Prairie naturalist Trevor Herriot decides "the road is how." Recovering from a misstep that could have been his last, he decides to go for a three-day walk to sort through questions that rushed in upon the enforced stillness as he waited for his body to heal.
The author sets off down an ordinary prairie road and then detours along railbeds, over hills and into fields--sitting next to sloughs, waiting for a sparrow to sing to the dusk. Each step takes him further into a territory where imagination and experience carry us beyond the psychological imprint of our transgressions to the soul's reconnection with a broken land.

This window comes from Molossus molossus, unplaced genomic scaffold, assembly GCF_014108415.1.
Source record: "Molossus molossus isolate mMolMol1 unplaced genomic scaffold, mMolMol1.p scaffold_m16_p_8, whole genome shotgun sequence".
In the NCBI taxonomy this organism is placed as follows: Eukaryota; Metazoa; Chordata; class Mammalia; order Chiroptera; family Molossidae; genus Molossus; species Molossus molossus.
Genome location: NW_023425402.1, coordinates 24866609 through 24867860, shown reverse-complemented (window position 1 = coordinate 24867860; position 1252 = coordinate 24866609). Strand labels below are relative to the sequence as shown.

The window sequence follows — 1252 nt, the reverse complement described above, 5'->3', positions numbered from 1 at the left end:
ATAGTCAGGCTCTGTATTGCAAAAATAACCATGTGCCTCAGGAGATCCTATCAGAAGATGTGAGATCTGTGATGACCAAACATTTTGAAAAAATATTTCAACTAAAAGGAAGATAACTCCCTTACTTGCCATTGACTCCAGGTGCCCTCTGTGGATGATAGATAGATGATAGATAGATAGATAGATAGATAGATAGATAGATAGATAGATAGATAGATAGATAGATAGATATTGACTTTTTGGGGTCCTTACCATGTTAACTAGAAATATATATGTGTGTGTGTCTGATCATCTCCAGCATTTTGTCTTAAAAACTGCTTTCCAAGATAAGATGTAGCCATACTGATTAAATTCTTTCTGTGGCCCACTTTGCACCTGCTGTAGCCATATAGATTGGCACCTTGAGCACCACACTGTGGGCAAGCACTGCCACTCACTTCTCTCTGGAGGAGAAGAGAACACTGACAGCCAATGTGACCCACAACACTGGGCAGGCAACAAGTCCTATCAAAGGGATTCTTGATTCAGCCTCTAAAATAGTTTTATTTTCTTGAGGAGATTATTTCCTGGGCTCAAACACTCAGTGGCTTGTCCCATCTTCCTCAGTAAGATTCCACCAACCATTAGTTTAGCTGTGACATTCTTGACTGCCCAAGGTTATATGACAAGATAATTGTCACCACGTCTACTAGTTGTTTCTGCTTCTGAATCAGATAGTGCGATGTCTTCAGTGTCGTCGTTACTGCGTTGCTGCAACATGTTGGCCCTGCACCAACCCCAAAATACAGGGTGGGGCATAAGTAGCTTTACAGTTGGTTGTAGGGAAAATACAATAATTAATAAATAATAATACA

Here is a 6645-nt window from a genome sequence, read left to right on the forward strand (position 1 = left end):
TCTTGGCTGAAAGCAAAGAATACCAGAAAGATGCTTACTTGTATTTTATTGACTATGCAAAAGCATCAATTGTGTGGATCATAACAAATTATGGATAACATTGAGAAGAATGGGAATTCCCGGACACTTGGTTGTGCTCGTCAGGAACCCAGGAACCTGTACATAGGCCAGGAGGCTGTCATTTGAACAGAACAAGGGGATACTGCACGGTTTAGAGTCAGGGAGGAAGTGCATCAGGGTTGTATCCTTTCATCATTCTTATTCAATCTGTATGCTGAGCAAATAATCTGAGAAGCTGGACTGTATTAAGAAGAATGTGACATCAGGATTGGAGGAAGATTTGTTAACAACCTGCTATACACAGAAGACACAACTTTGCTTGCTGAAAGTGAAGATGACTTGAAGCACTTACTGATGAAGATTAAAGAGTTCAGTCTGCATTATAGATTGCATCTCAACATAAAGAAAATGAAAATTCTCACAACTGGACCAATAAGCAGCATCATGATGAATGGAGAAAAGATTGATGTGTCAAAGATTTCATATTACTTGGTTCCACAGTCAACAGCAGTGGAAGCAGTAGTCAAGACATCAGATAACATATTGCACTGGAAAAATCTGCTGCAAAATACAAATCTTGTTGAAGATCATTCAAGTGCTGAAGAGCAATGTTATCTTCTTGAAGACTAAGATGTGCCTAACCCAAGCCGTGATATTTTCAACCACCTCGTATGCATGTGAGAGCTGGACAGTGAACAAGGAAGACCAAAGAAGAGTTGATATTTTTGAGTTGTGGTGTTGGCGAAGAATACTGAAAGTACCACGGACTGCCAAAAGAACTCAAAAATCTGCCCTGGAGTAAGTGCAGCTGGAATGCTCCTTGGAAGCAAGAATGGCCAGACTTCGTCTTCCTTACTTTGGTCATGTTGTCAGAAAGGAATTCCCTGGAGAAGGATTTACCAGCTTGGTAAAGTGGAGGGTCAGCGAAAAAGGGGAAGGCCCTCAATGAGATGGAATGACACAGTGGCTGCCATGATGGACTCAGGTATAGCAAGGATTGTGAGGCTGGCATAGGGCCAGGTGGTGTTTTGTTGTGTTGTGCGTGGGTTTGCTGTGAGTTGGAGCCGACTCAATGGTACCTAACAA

By turns irreverent and meditative, lyrical and analytical, this moving account bears the characteristic style of Herriot's bestseller River in a Dry Land, but this time the focus of his critique is not the culture but the individual. Attended by a pair of hawks and his remembered conversations with an old friend, the author begins the longer metaphorical walk into the second half of life by facing his own part in the spiritual failures of men, and examining how that culpability plays out in family, community and landscape.
The Road Is How re-enchants our understanding of desire, spirit and nature. It offers believers and skeptics alike an illuminating look at how brief passages in our lives can help us find grace in the way we walk upon this good earth.